Self-respect is a discipline, a habit of mind that can never be faked but can be developed, trained, coaxed forth.
– Joan Didion
I just read Joan Didion’s essay ‘Self-respect: its source, its power’. It’s a beautifully written piece that resonated with me so I wanted to share it.
people with self-respect have the courage of their mistakes. They know the price of things.
Didion connects self-respect with the trait once referred to as character, which she defines as “the willingness to accept responsibility for one’s own life”. Character, she insists, “is the source from which self-respect springs.”
… people with self-respect exhibit a certain toughness, a kind of moral nerve …
The most unnerving part of the essay for me, because it struck a few uncomfortable home truths, was her insight that when we don’t have self-respect, a sense of who we are and what we stand for, we become susceptible to the influences of others, battling between feelings of needing to please in order to feel a sense of worth about ourselves while simultaneously resenting their opinions of us.
If we do not respect ourselves, we are on the one hand forced to despise those who have so few resources as to consort with us, so little perception as to remain blind to our fatal weaknesses. On the other, we are peculiarly in thrall to everyone we see, curiously determined to live out — since our self-image is untenable — their false notions of us.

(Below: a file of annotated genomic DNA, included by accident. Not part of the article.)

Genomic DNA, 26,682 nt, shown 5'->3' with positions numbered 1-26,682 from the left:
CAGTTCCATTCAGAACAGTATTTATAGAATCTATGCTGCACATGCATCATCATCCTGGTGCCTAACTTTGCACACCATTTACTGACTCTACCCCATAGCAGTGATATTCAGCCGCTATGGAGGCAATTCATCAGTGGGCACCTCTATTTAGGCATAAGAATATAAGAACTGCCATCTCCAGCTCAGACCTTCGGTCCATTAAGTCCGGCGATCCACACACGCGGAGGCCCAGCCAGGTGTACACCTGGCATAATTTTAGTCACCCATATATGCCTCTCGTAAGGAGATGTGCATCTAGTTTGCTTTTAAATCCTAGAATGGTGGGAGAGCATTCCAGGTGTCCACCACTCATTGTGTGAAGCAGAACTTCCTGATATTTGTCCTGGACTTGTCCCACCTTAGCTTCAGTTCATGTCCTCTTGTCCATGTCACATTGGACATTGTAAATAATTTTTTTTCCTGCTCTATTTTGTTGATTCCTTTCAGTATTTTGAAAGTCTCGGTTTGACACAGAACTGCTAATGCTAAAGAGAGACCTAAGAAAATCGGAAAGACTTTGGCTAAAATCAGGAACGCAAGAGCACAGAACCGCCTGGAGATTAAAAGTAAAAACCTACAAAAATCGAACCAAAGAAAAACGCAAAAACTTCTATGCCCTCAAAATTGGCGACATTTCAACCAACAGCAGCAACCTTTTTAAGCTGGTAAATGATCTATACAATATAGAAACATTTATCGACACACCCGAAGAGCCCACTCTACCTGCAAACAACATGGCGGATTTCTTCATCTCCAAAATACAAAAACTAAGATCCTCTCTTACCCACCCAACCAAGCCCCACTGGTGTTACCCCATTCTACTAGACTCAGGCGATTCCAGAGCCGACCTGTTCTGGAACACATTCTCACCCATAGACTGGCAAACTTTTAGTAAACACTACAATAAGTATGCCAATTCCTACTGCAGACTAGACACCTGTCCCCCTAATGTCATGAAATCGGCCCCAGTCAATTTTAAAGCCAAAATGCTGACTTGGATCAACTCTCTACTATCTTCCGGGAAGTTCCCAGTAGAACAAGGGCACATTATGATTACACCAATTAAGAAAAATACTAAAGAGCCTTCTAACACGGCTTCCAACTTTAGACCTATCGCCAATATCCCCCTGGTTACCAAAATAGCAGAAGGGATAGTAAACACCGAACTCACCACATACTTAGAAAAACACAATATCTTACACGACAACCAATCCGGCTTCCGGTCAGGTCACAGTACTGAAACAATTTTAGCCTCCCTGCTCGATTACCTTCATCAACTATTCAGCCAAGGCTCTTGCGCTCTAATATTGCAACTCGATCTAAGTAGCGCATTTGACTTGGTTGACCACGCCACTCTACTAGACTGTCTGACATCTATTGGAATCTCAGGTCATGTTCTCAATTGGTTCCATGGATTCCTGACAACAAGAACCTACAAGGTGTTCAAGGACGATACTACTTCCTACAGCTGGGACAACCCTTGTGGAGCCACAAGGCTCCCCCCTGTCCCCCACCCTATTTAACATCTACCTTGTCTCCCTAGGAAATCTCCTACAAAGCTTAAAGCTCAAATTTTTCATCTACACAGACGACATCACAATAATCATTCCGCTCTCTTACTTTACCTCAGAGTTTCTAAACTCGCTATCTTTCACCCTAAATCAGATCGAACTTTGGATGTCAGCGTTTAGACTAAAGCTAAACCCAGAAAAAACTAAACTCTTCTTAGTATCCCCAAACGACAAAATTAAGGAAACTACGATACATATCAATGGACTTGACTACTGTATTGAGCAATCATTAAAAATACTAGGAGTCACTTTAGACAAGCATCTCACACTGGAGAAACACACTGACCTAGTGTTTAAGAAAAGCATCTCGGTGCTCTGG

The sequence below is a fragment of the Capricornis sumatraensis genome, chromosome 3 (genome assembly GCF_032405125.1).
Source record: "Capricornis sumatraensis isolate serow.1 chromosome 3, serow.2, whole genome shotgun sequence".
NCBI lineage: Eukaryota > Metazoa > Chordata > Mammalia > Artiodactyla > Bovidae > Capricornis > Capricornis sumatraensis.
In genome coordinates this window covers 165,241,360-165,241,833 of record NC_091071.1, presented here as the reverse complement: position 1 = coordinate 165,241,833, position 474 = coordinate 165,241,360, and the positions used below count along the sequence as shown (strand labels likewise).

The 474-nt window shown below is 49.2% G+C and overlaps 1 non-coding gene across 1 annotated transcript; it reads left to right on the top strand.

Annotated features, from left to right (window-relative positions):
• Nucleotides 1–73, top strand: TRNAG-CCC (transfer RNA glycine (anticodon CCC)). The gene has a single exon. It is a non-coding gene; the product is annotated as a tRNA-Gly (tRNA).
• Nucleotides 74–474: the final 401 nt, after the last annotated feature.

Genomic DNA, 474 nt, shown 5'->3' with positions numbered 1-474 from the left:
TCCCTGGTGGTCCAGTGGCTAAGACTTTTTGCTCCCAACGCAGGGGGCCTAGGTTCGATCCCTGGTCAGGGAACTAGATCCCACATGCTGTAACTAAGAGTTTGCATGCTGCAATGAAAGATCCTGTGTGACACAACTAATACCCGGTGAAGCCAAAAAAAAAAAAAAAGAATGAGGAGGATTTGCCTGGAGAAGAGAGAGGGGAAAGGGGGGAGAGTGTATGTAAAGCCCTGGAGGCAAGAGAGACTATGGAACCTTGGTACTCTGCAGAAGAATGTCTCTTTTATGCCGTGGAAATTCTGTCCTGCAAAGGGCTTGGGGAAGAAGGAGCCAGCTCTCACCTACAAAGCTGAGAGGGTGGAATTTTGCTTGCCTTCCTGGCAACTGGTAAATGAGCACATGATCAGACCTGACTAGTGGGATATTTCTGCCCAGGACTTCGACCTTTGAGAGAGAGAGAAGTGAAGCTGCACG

Joan Didion’s explanation of what self-respect is brought to mind the sanskrit word I shared recently, Santosa. Both express a feeling of peace and contentment within yourself.
I’ve read a number of different works over the past couple of years, gleaming insight from writers, painters, politicians, philosophers, religious texts, and I’ve come to develop my own understanding of what self-respect is, though I don’t necessarily call it that.
Self-respect puts an end to the inner wars we declare with ourselves. It’s about embracing who you are, understanding what matters to you, and then working in cooperation with yourself to live your own life.
When you feel content and at peace with who you are, those feelings of inadequacy leave. You stop worrying about what other people will think of you, stop senselessly people-pleasing in the hopes of earning love and praise. You stop self-sabotaging, believing you deserve all the things you want for yourself, as well as being capable of attaining them.
For me, cultivating an inner sense of self, one which is infallible, is the meaning of self-respect, without which it seems we cannot love or life in any meaningful way.
The essay was first published in Vogue in 1961, and you can find the whole essay here on their website.
What does ‘self-respect’ mean for you? Have you read something lately that particularly resonated with you? Please share in the comments. I’d love to hear your thoughts.